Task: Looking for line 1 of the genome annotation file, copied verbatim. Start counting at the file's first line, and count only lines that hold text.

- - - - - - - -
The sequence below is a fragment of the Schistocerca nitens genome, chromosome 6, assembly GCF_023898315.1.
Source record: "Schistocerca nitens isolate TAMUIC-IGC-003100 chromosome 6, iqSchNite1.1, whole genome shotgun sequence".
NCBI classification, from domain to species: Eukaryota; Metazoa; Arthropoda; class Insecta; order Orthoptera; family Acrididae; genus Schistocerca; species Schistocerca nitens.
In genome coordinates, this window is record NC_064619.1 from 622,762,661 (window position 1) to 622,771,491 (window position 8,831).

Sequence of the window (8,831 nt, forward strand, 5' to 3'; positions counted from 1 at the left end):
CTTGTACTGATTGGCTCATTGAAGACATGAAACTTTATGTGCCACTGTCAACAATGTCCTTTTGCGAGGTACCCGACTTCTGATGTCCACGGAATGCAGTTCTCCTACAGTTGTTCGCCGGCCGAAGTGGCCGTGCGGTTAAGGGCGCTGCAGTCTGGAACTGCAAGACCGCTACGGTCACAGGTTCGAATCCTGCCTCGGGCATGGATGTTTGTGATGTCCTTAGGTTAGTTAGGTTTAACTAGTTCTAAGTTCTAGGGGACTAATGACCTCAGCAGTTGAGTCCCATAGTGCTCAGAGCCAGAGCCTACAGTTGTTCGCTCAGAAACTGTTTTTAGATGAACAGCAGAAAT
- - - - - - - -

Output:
The sequence below is a fragment of the Schistocerca nitens genome, chromosome 6, assembly GCF_023898315.1.